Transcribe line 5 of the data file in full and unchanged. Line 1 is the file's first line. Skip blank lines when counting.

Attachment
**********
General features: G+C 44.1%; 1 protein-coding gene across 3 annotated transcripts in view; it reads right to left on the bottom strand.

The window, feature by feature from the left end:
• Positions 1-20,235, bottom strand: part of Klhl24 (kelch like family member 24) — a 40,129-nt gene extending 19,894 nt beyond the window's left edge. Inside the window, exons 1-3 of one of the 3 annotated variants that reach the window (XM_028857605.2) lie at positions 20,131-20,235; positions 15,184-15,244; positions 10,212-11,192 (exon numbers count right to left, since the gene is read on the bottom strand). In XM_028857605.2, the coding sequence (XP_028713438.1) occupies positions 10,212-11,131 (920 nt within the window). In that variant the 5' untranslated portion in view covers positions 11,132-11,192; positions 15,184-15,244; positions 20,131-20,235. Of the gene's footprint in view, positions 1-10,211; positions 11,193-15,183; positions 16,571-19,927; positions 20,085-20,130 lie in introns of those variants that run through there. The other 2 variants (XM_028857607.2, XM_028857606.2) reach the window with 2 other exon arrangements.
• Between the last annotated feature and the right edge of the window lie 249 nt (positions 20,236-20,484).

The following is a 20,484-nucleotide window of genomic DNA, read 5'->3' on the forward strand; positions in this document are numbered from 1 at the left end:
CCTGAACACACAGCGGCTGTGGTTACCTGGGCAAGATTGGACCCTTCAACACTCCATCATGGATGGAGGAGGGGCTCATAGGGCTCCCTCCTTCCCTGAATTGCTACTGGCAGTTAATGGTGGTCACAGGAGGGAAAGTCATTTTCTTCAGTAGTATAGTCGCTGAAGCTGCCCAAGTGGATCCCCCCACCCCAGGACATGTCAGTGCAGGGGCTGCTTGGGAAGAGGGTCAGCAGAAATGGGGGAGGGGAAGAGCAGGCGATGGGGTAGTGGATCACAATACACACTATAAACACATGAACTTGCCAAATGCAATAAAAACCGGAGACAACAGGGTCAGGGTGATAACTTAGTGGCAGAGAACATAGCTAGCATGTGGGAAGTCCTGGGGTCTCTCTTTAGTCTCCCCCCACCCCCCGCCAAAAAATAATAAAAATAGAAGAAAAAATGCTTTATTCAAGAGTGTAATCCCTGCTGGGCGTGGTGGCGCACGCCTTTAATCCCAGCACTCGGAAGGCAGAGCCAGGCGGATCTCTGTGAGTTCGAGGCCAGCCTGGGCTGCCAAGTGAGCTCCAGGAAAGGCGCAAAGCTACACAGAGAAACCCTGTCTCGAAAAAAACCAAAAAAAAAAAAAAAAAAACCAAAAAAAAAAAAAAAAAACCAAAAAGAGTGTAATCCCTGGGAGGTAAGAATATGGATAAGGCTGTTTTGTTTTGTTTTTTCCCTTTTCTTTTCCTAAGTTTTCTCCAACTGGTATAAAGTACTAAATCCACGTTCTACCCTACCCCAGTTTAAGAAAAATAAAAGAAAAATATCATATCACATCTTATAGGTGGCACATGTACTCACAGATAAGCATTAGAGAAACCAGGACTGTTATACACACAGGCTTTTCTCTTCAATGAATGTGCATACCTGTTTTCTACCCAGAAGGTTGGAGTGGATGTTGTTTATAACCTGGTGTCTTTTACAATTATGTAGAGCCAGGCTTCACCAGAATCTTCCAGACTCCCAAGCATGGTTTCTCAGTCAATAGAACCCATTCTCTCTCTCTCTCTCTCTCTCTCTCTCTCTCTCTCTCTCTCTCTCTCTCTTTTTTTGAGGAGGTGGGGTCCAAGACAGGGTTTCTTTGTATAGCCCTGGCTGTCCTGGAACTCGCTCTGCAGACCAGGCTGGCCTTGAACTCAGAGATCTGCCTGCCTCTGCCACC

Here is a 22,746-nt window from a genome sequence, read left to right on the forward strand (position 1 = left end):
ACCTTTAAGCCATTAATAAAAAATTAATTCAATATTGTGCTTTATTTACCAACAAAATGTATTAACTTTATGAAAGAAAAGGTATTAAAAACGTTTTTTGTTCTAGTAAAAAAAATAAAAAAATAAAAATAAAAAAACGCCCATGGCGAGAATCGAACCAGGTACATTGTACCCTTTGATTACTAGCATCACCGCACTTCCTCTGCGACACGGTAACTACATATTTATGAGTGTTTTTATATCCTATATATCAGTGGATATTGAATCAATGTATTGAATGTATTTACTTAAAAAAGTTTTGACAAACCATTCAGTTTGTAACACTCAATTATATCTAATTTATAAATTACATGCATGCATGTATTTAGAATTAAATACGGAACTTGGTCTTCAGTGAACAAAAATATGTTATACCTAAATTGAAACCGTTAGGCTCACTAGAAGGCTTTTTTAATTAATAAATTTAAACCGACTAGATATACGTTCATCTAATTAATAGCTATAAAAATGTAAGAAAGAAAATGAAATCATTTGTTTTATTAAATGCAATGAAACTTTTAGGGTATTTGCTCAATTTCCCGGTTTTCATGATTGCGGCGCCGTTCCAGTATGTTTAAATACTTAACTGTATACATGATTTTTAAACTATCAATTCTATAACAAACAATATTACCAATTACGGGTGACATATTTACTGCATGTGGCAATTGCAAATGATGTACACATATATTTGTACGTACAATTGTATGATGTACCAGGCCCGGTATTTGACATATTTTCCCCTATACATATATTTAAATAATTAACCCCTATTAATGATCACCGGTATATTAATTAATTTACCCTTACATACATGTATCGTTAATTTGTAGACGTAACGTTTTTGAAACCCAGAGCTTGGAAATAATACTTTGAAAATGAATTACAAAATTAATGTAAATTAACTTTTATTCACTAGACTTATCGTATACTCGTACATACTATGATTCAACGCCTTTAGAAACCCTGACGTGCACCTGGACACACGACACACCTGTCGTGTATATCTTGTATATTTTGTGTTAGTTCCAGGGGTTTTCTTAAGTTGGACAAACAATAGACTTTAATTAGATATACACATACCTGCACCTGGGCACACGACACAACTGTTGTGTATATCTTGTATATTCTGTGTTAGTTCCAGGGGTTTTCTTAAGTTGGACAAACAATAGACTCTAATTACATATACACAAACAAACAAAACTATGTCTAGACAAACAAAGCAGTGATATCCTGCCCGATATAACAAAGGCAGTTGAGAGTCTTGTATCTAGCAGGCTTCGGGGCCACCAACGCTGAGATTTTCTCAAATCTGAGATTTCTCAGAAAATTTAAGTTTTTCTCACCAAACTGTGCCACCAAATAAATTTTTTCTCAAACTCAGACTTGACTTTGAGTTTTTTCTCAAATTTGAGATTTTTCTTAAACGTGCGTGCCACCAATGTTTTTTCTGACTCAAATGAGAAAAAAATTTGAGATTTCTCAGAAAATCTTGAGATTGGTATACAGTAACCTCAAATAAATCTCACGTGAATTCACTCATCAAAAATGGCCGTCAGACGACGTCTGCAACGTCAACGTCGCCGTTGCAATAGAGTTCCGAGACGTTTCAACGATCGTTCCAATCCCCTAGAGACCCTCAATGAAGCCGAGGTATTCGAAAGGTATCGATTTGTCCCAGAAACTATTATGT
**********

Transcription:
The following is a 20,484-nucleotide window of genomic DNA, read 5'->3' on the forward strand; positions in this document are numbered from 1 at the left end: